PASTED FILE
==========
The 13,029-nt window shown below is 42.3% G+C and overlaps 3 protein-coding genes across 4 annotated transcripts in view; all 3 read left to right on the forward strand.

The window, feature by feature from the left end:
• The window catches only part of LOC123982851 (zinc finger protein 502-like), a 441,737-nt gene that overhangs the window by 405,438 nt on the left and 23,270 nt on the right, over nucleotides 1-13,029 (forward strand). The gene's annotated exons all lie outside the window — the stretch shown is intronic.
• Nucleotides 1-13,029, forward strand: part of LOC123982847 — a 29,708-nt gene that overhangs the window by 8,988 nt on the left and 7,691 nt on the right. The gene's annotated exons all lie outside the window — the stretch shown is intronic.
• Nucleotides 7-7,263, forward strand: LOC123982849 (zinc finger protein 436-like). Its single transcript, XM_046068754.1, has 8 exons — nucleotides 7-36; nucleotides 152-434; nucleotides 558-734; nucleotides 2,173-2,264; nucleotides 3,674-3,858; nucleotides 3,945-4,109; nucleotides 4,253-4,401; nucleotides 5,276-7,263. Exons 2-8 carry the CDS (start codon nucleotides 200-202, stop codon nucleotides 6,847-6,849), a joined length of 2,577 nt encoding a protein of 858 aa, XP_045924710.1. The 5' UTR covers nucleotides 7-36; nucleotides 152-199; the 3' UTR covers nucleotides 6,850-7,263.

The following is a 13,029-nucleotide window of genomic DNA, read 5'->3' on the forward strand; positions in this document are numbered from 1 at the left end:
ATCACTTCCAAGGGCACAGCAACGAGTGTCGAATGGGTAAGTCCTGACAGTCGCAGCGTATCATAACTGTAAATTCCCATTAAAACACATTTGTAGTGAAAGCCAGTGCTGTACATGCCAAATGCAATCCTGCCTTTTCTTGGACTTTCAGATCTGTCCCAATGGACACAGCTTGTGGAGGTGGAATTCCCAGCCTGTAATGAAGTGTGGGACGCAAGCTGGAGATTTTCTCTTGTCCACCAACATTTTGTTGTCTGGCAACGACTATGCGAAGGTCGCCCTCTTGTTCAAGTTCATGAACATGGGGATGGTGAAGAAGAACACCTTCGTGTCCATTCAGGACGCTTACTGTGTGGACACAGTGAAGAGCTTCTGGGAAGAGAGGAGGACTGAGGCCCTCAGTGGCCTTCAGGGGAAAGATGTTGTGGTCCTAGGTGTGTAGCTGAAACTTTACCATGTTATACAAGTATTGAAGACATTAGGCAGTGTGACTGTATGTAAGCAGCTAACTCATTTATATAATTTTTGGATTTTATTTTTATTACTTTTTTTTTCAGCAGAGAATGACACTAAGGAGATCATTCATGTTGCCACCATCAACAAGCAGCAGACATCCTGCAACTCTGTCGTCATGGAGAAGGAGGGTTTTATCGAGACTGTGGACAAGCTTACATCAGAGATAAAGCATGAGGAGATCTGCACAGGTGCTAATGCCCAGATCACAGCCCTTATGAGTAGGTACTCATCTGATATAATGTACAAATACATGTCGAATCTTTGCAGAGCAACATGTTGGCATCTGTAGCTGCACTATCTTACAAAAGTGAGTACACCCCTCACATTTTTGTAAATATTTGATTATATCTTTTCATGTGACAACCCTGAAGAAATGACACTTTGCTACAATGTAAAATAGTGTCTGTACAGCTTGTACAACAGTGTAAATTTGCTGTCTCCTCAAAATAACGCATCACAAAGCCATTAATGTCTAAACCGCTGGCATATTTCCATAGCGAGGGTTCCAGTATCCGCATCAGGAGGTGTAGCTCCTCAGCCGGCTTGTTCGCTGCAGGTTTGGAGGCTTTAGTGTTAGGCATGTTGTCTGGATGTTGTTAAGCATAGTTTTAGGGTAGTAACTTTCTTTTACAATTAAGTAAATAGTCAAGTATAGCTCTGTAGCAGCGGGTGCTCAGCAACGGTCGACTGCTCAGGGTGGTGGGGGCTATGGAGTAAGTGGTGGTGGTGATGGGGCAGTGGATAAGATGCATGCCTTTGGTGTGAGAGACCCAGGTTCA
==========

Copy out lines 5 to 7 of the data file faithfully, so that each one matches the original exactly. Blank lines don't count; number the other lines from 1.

• Nucleotides 7-7,263, forward strand: LOC123982849 (zinc finger protein 436-like). Its single transcript, XM_046068754.1, has 8 exons — nucleotides 7-36; nucleotides 152-434; nucleotides 558-734; nucleotides 2,173-2,264; nucleotides 3,674-3,858; nucleotides 3,945-4,109; nucleotides 4,253-4,401; nucleotides 5,276-7,263. Exons 2-8 carry the CDS (start codon nucleotides 200-202, stop codon nucleotides 6,847-6,849), a joined length of 2,577 nt encoding a protein of 858 aa, XP_045924710.1. The 5' UTR covers nucleotides 7-36; nucleotides 152-199; the 3' UTR covers nucleotides 6,850-7,263.

The following is a 13,029-nucleotide window of genomic DNA, read 5'->3' on the forward strand; positions in this document are numbered from 1 at the left end:
ATCACTTCCAAGGGCACAGCAACGAGTGTCGAATGGGTAAGTCCTGACAGTCGCAGCGTATCATAACTGTAAATTCCCATTAAAACACATTTGTAGTGAAAGCCAGTGCTGTACATGCCAAATGCAATCCTGCCTTTTCTTGGACTTTCAGATCTGTCCCAATGGACACAGCTTGTGGAGGTGGAATTCCCAGCCTGTAATGAAGTGTGGGACGCAAGCTGGAGATTTTCTCTTGTCCACCAACATTTTGTTGTCTGGCAACGACTATGCGAAGGTCGCCCTCTTGTTCAAGTTCATGAACATGGGGATGGTGAAGAAGAACACCTTCGTGTCCATTCAGGACGCTTACTGTGTGGACACAGTGAAGAGCTTCTGGGAAGAGAGGAGGACTGAGGCCCTCAGTGGCCTTCAGGGGAAAGATGTTGTGGTCCTAGGTGTGTAGCTGAAACTTTACCATGTTATACAAGTATTGAAGACATTAGGCAGTGTGACTGTATGTAAGCAGCTAACTCATTTATATAATTTTTGGATTTTATTTTTATTACTTTTTTTTTCAGCAGAGAATGACACTAAGGAGATCATTCATGTTGCCACCATCAACAAGCAGCAGACATCCTGCAACTCTGTCGTCATGGAGAAGGAGGGTTTTATCGAGACTGTGGACAAGCTTACATCAGAGATAAAGCATGAGGAGATCTGCACAGGTGCTAATGCCCAGATCACAGCCCTTATGAGTAGGTACTCATCTGATATAATGTACAAATACATGTCGAATCTTTGCAGAGCAACATGTTGGCATCTGTAGCTGCACTATCTTACAAAAGTGAGTACACCCCTCACATTTTTGTAAATATTTGATTATATCTTTTCATGTGACAACCCTGAAGAAATGACACTTTGCTACAATGTAAAATAGTGTCTGTACAGCTTGTACAACAGTGTAAATTTGCTGTCTCCTCAAAATAACGCATCACAAAGCCATTAATGTCTAAACCGCTGGCATATTTCCATAGCGAGGGTTCCAGTATCCGCATCAGGAGGTGTAGCTCCTCAGCCGGCTTGTTCGCTGCAGGTTTGGAGGCTTTAGTGTTAGGCATGTTGTCTGGATGTTGTTAAGCATAGTTTTAGGGTAGTAACTTTCTTTTACAATTAAGTAAATAGTCAAGTATAGCTCTGTAGCAGCGGGTGCTCAGCAACGGTCGACTGCTCAGGGTGGTGGGGGCTATGGAGTAAGTGGTGGTGGTGATGGGGCAGTGGATAAGATGCATGCCTTTGGTGTGAGAGACCCAGGTTCA